More human than human — ‘Chappie’
“Chappie” is absolutely everything I want to see in a science-fiction movie. It’s thick with ideas, its twists and turns fast and furious by the end of its two hours.
Let me preface this: I am not a fan of either of Neil Blomkamp’s previous films. “District 9” was interesting, but still had too many holes to sort out by the time its credits rolled. “Elysium” was promising but crashed and burned in its second half. Both films were chock full of great ideas ruined by mediocre execution.
Blomkamp knew this, too, even going so far as to apologize to fans for “Elysium.” So he went back to the drawing board and stuck closer to home with “Chappie.”
To recount its plot too deeply would be to reveal any number of twists on its Dickensian orphan formula. Essentially, police in South Africa have begun to use man-sized robots to quell crime. They fight, they shoot, they act as mobile shields. One such robot takes a few extra risks protecting those around him, becomes too badly damaged, and ends up in the trash heap. Its developer, Deon (Dev Patel), begs his boss to study it, but the company doesn’t want to risk artificial consciousness.
Meanwhile, a group of down-on-their-luck gangsters plan to pull off a major heist. They just need to kidnap Deon to get him to turn the police robots off. Deon kidnaps the robot he wants to study, the gangsters kidnap Deon, and one of cinema’s most intriguing alternative families is born.
The robot, Chappie (Sharlto Copley), is like a child. The gangsters consist of a father, a mother, their compatriot Amerika, and have a difficult relationship with Deon -- the Maker. Each pulls Chappie in different directions -- his mother teaches him compassion and self-confidence, his father sabotages that confidence to toughen Chappie up and make him useful, his maker teaches him right from wrong. Chappie can’t make sense of it all, and eventually feels betrayed by and lost from each of these lights in his life.
If it’s starting to sound like something of a faith-based movie, you wouldn’t be wrong. If Chappie were a little boy questioning God instead of a robot questioning his designer, this would be drawing faith-based crowds in droves. The allegory at play is much the same, which brings us to the film’s Satan -- a competing robot designer named Vincent (Hugh Jackman) who will stop at nothing to sabotage Deon’s success and destroy Chappie. Jackman is utterly brilliant in the role, using that burning intensity we cheer on in his other performances to create someone who’s inconsolably angry at not measuring up.
This is a film about being confused and tugged into all sorts of moral confusions and compromises upon being gifted into the world. Chappie makes mistakes, some of them horrible. We root for him, but we’re also rooting for his understanding of the world and his uniquely personal sense of faith. We want Chappie to live, but more than that -- we want him to get the chance to live on his own terms. That’s the crux of the film’s drama. We’re worried for Chappie, sure, but we’re much more worried for who he’ll turn out to be.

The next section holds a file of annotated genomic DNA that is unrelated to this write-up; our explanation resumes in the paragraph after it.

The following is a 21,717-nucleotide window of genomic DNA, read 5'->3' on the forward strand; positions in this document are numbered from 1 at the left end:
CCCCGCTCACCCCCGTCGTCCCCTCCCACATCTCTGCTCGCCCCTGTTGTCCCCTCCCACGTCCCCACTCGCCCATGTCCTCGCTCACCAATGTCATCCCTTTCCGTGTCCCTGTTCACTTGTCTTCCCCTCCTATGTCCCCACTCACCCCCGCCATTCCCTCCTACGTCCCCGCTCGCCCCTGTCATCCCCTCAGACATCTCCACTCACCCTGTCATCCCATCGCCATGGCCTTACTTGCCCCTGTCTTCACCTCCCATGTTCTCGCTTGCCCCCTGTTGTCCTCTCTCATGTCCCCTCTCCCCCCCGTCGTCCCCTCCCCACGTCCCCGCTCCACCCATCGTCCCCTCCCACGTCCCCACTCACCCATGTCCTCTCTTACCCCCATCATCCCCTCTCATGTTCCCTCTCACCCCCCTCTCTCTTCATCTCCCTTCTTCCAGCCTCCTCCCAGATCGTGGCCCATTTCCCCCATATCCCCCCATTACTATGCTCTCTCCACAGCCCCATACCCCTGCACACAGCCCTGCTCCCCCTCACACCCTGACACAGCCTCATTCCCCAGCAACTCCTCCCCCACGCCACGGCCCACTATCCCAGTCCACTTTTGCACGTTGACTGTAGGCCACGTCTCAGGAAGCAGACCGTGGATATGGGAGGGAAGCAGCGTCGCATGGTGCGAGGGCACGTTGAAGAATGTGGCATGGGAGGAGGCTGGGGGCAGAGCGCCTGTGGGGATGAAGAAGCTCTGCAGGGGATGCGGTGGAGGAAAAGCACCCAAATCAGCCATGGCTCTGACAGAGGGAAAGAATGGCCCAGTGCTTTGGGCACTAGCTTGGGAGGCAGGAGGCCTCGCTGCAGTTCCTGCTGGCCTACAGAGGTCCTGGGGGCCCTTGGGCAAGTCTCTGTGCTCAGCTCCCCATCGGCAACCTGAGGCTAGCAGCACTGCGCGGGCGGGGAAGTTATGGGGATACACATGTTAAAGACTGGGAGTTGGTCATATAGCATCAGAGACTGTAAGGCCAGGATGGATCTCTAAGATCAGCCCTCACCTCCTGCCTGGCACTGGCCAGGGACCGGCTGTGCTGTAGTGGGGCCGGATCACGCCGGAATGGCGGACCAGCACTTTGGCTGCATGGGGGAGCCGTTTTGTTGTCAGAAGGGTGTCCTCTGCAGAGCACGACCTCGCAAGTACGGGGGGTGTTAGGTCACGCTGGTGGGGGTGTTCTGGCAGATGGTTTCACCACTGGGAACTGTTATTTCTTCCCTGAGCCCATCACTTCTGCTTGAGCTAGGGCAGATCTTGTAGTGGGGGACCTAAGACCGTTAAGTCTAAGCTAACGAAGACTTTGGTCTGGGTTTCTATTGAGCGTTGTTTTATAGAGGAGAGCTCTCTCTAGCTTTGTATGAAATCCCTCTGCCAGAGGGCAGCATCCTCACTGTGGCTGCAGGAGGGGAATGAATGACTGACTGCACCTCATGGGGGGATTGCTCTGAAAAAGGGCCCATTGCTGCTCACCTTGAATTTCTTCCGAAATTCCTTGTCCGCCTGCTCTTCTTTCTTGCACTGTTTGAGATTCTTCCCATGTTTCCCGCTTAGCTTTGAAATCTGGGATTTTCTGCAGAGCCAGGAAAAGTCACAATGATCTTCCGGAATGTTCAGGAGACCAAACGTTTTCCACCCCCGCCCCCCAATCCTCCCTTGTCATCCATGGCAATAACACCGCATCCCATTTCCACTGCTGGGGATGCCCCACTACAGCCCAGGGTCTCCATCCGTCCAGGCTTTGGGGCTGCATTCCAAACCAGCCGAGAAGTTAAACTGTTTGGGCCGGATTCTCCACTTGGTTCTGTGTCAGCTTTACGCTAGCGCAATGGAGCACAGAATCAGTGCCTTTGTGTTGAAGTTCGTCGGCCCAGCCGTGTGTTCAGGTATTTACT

“Chappie” is a crazy movie -- the gangsters are played by South African rap artists Ninja and Yo-Landi Visser (often wearing their band Die Antwoord’s T-shirts), its blistering action is a major step up from what Blomkamp’s delivered before, and its audacious last 10 minutes is the stuff of sci-fi legend. It’s all anchored by how we feel about Chappie, how much we need to see Chappie succeed because, to be honest, he isn’t just a robot. He’s each of our failures, our confusions, our indecisions and insecurities up on that screen. By teaching a robot how to be human and what to value, we get a stark look at our own lives and values.
More than anything else, Chappie offers us the chance to look at where we are as humans -- and it’s not always a pretty picture we see staring back at us. The movie takes place in a postapocalyptic future wasteland -- 2016 looking just like 2015 -- and suggests that our worst sci-fi visions of societal failure already exist for many in the world.
Four stars out of four. This is a superb science-fiction allegory. “Chappie” is rated R for violence, language, and brief nudity. It’s not appropriate for young children.
Gabe Valdez grew up in Chicago, went to college in Massachusetts, is a former news reporter in Floresville, Texas, and worked in politics in Oregon. He writes and directs films when he can find the time. Reviews, views, photos and more can be found at http://basilmarinerchase.wordpress.com. Email him at firstname.lastname@example.org.
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